Alzheimer’s disease (AD) is a progressive and irreversible neurodegenerative disease that results in gradual cognitive impairment and eventually leads to dementia. However, despite AD being one of the most prevalent neurodegenerative diseases in aging societies, no clinically successful therapeutic strategies for its treatment or prevention have been reported to date. Studies have indicated that gut microbial alterations are linked to AD. Probiotics are living microorganisms that are known to confer health benefits to the host when ingested in adequate amounts. Certain strains of probiotics appear to influence the central nervous system (CNS) and behavior via the microbiota-gut-brain axis. Increasing evidence from preclinical and clinical studies has demonstrated that probiotics possess preventive as well as therapeutic potential for AD. It is speculated that probiotics could ameliorate the progression of AD by modulating the inflammatory process, counteracting oxidative stress, and other possible mechanisms, although further studies are needed to understand the details. In this chapter, we will highlight the current understandings of the effects as well as the possible mechanisms of action of probiotics for preventing cognitive impairment in AD.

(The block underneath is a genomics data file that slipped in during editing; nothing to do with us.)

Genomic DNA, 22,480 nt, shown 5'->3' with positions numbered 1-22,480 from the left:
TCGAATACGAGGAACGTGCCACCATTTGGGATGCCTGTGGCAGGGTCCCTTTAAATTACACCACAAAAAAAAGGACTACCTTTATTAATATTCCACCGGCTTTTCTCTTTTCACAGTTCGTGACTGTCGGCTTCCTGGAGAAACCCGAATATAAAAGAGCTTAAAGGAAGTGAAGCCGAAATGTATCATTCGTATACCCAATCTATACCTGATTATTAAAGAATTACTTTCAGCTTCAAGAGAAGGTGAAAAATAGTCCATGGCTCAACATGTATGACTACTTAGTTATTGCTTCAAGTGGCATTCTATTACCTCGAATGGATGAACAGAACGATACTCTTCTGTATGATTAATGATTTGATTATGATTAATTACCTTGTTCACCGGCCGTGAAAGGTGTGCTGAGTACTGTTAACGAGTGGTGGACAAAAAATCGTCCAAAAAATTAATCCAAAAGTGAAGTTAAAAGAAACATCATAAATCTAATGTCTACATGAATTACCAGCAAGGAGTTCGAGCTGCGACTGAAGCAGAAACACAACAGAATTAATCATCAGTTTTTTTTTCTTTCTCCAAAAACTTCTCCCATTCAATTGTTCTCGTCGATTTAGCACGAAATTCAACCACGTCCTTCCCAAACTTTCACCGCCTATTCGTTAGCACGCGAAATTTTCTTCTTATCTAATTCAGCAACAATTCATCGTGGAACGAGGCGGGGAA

Part of the book: Gut Microbiota